The Vietnam Conflict And Its Effects

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The Vietnam Conflict and Its effects


The Vietnam conflict began in the
late nineteenth century. The French conquered Vietnam and made it a protectorate. For nearly forty years, Vietnam had not experienced settled peace. The League for the Independence of Vietnam ( Viet Minh ) was formed in 1941, seeking independence from the French. On September 2nd,1945, Ho Chi Minh proclaimed it independent of France. The French opposed their independence from 1945 to 1954. The first representatives of de Gualle's government landed by parachute in Saigon and Hanoi on August 23rd, 1945. The French wanted to reestablish their rule in Vietnam but were beaten at the battle of Dien Bien Phu on May 7th, 1954. The French Expeditionary Force tried to prevent the Viet Minh from entering Laos and Dien Bien Phu was the place chosen to do so. The French were not very careful and this allowed the Viet Minh to cut off their airway to Hanoi. After a siege that had lasted for fifty - five days, the French surrendered. Ho Chi Minh led the war against France and won.

After the war there was a conference in Geneva where Vietnam was divided into two parts along the seventeenth parallel. North Vietnam was mainly Communist and supported Ho Chi Minh, while the south was supported by the United States and the French were based there. There was still some Communist rebels within South Vietnam. These were the Viet Cong. The South Vietnam ruler was Ngo Dinh Diem who was anti - Communist. At the conference, Laos and Cambodia became independent states.

North Vietnam wished to unify North and South Vietnam through military force. Since the United States feared the spread of communism in Asia, John F. Kennedy provided economic and military aid to South Vietman to prevent the takeover by North Vietnam. At this time, this was still a civil war. The United States were not yet officially involved.

The North Vietnamese resented the little intervention by the United Sates and so, three Vietnamese torpedo boats fired on the U.S. destroyer, " Maddox " on August 2nd, 1964. The " Maddox " had
been in the Gulf of Tonkin ( international waters ), thirty miles off the coast of Vietnam. On August 3rd, 1964, Johnson gave the right " to attack with the objective of destroying attacking forces " ( Pimlott 1982, 36 ). Retaliation air attacks began on August 3rd. Their aim was to destroy North Vietnam's gunboat capability. As two more United States destroyers were supposedly sunk, more air and sea forces were sent ( Wicker August 5, 1964, 1 ). Up until now, the U.S. had refrained from direct combat. This is when the United States formally entered the Vietman War. The U.S. did this for two reasons. We wished to maintain the independence of South Vietnam and we had to prove to allied nations that we would help them resist Communist overtaking. As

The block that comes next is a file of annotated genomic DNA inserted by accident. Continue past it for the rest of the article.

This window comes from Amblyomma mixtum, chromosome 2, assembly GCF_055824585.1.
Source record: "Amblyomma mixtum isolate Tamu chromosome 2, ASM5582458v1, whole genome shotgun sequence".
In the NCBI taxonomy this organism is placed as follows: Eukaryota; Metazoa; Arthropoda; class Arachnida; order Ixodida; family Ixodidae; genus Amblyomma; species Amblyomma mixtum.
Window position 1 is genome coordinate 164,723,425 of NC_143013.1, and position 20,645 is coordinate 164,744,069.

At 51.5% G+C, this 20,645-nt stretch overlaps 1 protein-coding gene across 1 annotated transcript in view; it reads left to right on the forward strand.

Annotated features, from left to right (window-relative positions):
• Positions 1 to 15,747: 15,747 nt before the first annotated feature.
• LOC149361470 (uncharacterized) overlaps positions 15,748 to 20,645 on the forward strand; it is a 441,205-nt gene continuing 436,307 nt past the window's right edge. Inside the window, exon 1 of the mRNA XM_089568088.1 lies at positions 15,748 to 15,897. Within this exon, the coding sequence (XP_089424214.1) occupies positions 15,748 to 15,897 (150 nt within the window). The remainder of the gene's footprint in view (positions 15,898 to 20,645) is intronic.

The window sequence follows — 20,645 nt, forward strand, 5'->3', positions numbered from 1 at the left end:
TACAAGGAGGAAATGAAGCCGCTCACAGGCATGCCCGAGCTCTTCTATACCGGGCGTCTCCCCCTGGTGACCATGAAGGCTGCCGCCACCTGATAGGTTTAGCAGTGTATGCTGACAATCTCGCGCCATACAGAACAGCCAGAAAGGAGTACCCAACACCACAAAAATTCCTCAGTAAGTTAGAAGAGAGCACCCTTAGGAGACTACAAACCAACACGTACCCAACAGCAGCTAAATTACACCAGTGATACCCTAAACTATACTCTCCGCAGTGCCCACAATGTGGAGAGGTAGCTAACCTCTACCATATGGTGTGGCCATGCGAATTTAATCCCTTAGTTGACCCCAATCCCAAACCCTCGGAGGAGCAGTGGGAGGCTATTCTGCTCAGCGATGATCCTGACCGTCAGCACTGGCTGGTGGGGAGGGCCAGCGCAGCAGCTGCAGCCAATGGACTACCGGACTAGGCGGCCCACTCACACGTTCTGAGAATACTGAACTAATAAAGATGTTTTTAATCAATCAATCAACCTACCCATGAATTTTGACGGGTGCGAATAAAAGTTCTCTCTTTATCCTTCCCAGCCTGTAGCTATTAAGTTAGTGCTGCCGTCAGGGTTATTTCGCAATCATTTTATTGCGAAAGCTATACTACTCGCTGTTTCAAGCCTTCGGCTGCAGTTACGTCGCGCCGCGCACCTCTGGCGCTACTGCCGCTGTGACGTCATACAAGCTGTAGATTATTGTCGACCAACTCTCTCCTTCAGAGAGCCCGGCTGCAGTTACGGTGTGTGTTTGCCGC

Congress was about to vote whether or not to allow the combat to move
into North Vietnam, the North Vietnamese attacked a major U.S. airbase at Bein Hoa. On February 7th, 1965, Johnson ordered retaliation
bombing on North Vietnam. Rolling Thunder was the name of this
operation. It's purpose was to put pressure on Hanoi and convince them
that Communism could not and would not win.

At the end of 1965, one hundred and eighty thousand Americans were in South Vietnam under General William S. Westmoreland (Encyclopedia Britannica, 12, 361 ). The U.S. mainly depended on superior firepower and helicopters. The Viet Cong and North Vietnamese depended on surprise attack and concealment.

The United States soldiers realized that the war would last for many more years and wondered if the U.S. war effort could succeed. At the end of 1968, The number of American troops in South Vietnam reached it's peak of 542, 000 men ( Pimlott 1982, 53 ). The Viet Cong and North Vietnamese launched a major invasion against the United
States called the Tet offensive from January 30th to February 25th, 1968. At the Khe Sanh U.S. firebase, there was a major ground battle. There was a siege from January 21st to April 14th. It was thought to be the " American Dien Bien Phu ". The United States turned it around however, with their victory at Hue. By 1969, combat decreased rapidly
and American troops began to return home.

The role of Communism was extremely important in this conflict. Communism was one of the main reasons of why the United States entered the war in the first place. The U.S. " had " to enter the war to stop the spread of Communism in Asia since North Vietnam was Communist. If North Vietnam were to succeed in converting Vietnam into a Communist country, it could become very powe

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